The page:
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Alison K. Frazier


Associate ProfessorPh.D., 1997, Columbia University

Alison K. Frazier

Contact

  • Phone: 512-475-6375
  • Office: GAR 2,198
  • Office Hours: Spring 2016: M 2-3pm and Th 8-9am and by appointment
  • Campus Mail Code: B7000

Biography


Research interests

Current research projects include religious pluralities in Renaissance Italy; editions of humanist saints' lives; a study of a quattrocento hexameral commentary; a census of Bonino Mombrizio's c. 1477 "Sanctuarium"

Courses taught

Medieval and Renaissance Continental Europe, Medieval and Early Modern Mediterranean; intellectual history, religion, hagiography, biblical exegesis, manuscripts and printing

Courses


EUS 346 • Machiavelli

36249 • Fall 2016
Meets TTH 9:30AM-11:00AM GAR 0.132
(also listed as CTI 375, HIS 350L, LAH 350, R S 357)

This upper-division research seminar takes students through Niccolò Machiavelli’s chief writings. We consider the local, regional, Mediterranean, European, and global aspects of his work. Through class discussion and short written assignments (20%), students will identify a research topic in consultation with the professor.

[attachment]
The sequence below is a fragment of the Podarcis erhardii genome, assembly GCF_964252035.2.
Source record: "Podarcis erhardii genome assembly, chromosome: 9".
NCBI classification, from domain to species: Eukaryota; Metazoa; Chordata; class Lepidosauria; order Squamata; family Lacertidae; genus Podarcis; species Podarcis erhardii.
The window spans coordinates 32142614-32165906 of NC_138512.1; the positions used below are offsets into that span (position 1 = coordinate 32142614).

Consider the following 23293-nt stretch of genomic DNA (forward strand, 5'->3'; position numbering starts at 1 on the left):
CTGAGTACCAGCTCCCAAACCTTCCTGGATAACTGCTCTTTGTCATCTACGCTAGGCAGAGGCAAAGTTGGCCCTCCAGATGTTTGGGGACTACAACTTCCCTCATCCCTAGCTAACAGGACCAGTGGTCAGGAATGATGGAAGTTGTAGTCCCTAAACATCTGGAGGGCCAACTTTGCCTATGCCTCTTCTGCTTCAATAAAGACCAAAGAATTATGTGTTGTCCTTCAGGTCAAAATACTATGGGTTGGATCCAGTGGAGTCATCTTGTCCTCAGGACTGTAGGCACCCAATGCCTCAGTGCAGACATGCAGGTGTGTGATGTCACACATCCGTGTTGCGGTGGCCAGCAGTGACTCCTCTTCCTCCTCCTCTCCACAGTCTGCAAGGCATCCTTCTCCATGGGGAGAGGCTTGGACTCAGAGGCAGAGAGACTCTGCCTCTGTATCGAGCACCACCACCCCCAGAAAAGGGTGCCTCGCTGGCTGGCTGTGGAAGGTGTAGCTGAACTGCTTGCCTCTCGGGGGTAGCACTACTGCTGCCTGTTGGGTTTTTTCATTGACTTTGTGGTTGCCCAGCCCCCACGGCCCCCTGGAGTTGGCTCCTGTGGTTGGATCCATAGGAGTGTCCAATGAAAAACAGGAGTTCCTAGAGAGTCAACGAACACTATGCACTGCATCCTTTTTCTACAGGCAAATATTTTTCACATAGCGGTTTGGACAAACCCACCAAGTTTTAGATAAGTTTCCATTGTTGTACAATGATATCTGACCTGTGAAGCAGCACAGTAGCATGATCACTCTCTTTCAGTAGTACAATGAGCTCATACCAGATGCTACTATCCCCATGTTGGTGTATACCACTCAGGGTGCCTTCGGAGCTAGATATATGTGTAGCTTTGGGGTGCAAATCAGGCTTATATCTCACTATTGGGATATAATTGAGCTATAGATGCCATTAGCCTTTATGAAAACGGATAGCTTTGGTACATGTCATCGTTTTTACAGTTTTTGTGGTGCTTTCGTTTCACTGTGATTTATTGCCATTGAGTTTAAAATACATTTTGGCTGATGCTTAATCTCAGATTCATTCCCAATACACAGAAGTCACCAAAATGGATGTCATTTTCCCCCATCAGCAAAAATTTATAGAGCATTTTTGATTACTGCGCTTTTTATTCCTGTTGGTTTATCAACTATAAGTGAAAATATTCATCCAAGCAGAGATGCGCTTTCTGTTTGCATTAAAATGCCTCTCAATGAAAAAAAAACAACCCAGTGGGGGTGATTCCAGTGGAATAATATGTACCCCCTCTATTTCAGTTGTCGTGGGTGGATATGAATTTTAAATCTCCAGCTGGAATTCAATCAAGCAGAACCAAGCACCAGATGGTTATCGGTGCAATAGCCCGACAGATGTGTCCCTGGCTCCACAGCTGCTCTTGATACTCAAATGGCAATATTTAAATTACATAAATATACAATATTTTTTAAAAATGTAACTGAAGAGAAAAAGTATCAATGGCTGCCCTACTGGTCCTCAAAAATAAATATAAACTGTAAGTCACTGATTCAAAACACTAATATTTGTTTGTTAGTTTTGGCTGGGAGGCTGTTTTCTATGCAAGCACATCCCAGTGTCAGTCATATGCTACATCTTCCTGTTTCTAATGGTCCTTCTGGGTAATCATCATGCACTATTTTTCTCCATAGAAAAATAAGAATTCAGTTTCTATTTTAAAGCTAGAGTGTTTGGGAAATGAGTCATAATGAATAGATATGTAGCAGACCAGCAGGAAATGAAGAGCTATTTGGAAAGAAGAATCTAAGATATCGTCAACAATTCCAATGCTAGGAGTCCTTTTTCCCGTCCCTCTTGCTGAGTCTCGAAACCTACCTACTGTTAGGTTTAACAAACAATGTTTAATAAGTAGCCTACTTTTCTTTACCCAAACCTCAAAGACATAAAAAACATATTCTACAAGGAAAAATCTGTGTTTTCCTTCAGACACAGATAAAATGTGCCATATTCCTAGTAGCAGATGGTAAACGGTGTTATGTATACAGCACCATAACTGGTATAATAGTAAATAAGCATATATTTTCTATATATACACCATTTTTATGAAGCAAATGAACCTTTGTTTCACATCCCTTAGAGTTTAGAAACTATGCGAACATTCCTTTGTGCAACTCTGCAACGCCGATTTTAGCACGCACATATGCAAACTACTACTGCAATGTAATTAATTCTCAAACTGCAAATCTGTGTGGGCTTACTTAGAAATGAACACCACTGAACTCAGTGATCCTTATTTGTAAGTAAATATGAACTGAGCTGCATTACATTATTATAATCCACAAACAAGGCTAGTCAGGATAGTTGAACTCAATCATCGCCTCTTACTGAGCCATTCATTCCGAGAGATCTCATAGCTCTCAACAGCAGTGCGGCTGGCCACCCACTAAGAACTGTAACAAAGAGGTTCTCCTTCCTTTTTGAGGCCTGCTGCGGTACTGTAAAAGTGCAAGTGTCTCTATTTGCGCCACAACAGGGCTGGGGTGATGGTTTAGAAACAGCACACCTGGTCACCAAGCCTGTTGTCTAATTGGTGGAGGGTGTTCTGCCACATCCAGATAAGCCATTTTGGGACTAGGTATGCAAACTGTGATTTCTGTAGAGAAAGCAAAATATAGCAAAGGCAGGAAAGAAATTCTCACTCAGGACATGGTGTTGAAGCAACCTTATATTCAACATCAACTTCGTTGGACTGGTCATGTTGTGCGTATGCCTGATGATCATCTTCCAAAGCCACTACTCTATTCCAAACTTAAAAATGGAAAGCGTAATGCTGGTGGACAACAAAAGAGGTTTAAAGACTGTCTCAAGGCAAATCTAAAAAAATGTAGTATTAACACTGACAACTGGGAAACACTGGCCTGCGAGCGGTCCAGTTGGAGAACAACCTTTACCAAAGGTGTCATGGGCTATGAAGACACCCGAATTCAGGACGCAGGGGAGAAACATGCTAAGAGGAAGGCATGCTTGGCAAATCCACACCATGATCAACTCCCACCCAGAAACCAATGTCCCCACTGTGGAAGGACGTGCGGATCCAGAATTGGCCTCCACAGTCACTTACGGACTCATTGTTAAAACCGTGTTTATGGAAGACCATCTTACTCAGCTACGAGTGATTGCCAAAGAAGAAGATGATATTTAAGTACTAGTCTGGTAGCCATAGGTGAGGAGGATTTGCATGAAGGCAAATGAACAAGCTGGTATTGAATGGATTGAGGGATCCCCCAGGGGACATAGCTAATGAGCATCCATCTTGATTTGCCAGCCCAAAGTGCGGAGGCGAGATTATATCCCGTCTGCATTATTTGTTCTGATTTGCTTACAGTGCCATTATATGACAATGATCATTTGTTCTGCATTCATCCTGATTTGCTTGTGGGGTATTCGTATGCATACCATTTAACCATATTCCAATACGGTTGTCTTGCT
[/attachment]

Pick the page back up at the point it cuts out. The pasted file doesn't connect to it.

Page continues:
There are no prerequisites but His 343g “Italian Renaissance” (offered Spr 2016) is strongly recommended.

Texts:

Readings will include:

Machiavelli: The Prince; The Discourses; The Art of War; Mandragola; Clizia; The Florentine Histories; selected letters and short writings (buy the required translations)

Black: Machiavelli (the best recent biography)

Najemy, ed.: Cambridge Companion to Machiavelli

Course packet of scholarly articles

Grading:

Each student will write a historiography essay (15%); draft a prospectus (20%); and complete a major research paper (30%). Students will give two oral presentations, one at the prospectus stage (5%), and one upon completion of the research paper (10%).

EUS 346 • Italian Renaissance, 1350-1550

35555 • Spring 2016
Meets MWF 9:00AM-10:00AM MEZ 1.120
(also listed as HIS 343G)

Please check back for updates.

HIS 309K • West Civ In Medvl Times-Pl II

38205 • Fall 2015
Meets TTH 11:00AM-12:30PM GAR 2.112